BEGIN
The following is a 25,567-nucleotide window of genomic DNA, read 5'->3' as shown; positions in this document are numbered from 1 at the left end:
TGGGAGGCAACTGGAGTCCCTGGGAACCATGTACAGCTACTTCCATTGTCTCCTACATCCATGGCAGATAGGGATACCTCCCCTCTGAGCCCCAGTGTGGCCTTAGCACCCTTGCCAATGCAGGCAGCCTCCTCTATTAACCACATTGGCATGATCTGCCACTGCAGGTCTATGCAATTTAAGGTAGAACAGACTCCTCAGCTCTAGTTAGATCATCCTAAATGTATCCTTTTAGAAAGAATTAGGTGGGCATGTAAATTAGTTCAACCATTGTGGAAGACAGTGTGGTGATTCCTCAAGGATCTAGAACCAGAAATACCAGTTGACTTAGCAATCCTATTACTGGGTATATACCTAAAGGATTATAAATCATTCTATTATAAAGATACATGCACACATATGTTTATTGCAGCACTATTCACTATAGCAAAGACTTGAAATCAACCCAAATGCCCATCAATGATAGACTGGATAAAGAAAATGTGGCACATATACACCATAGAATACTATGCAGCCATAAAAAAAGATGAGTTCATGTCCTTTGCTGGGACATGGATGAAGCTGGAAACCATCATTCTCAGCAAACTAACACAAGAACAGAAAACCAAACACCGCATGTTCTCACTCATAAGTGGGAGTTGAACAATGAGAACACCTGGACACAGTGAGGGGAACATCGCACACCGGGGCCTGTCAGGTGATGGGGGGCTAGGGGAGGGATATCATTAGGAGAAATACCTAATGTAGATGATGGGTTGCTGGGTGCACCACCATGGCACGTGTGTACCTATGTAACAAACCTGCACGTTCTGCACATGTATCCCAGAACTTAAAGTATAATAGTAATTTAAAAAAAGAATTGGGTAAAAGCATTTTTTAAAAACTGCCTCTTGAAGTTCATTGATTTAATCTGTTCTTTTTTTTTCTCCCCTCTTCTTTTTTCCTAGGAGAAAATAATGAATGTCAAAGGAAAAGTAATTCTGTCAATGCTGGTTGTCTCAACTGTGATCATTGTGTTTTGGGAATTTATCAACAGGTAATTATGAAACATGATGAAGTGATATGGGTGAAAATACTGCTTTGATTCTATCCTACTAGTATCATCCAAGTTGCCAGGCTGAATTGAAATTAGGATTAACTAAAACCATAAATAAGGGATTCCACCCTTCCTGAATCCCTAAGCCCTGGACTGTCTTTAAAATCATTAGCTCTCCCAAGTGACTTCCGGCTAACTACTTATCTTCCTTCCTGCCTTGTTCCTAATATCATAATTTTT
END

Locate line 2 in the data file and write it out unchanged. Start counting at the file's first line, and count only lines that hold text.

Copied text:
TGGGAGGCAACTGGAGTCCCTGGGAACCATGTACAGCTACTTCCATTGTCTCCTACATCCATGGCAGATAGGGATACCTCCCCTCTGAGCCCCAGTGTGGCCTTAGCACCCTTGCCAATGCAGGCAGCCTCCTCTATTAACCACATTGGCATGATCTGCCACTGCAGGTCTATGCAATTTAAGGTAGAACAGACTCCTCAGCTCTAGTTAGATCATCCTAAATGTATCCTTTTAGAAAGAATTAGGTGGGCATGTAAATTAGTTCAACCATTGTGGAAGACAGTGTGGTGATTCCTCAAGGATCTAGAACCAGAAATACCAGTTGACTTAGCAATCCTATTACTGGGTATATACCTAAAGGATTATAAATCATTCTATTATAAAGATACATGCACACATATGTTTATTGCAGCACTATTCACTATAGCAAAGACTTGAAATCAACCCAAATGCCCATCAATGATAGACTGGATAAAGAAAATGTGGCACATATACACCATAGAATACTATGCAGCCATAAAAAAAGATGAGTTCATGTCCTTTGCTGGGACATGGATGAAGCTGGAAACCATCATTCTCAGCAAACTAACACAAGAACAGAAAACCAAACACCGCATGTTCTCACTCATAAGTGGGAGTTGAACAATGAGAACACCTGGACACAGTGAGGGGAACATCGCACACCGGGGCCTGTCAGGTGATGGGGGGCTAGGGGAGGGATATCATTAGGAGAAATACCTAATGTAGATGATGGGTTGCTGGGTGCACCACCATGGCACGTGTGTACCTATGTAACAAACCTGCACGTTCTGCACATGTATCCCAGAACTTAAAGTATAATAGTAATTTAAAAAAAGAATTGGGTAAAAGCATTTTTTAAAAACTGCCTCTTGAAGTTCATTGATTTAATCTGTTCTTTTTTTTTCTCCCCTCTTCTTTTTTCCTAGGAGAAAATAATGAATGTCAAAGGAAAAGTAATTCTGTCAATGCTGGTTGTCTCAACTGTGATCATTGTGTTTTGGGAATTTATCAACAGGTAATTATGAAACATGATGAAGTGATATGGGTGAAAATACTGCTTTGATTCTATCCTACTAGTATCATCCAAGTTGCCAGGCTGAATTGAAATTAGGATTAACTAAAACCATAAATAAGGGATTCCACCCTTCCTGAATCCCTAAGCCCTGGACTGTCTTTAAAATCATTAGCTCTCCCAAGTGACTTCCGGCTAACTACTTATCTTCCTTCCTGCCTTGTTCCTAATATCATAATTTTT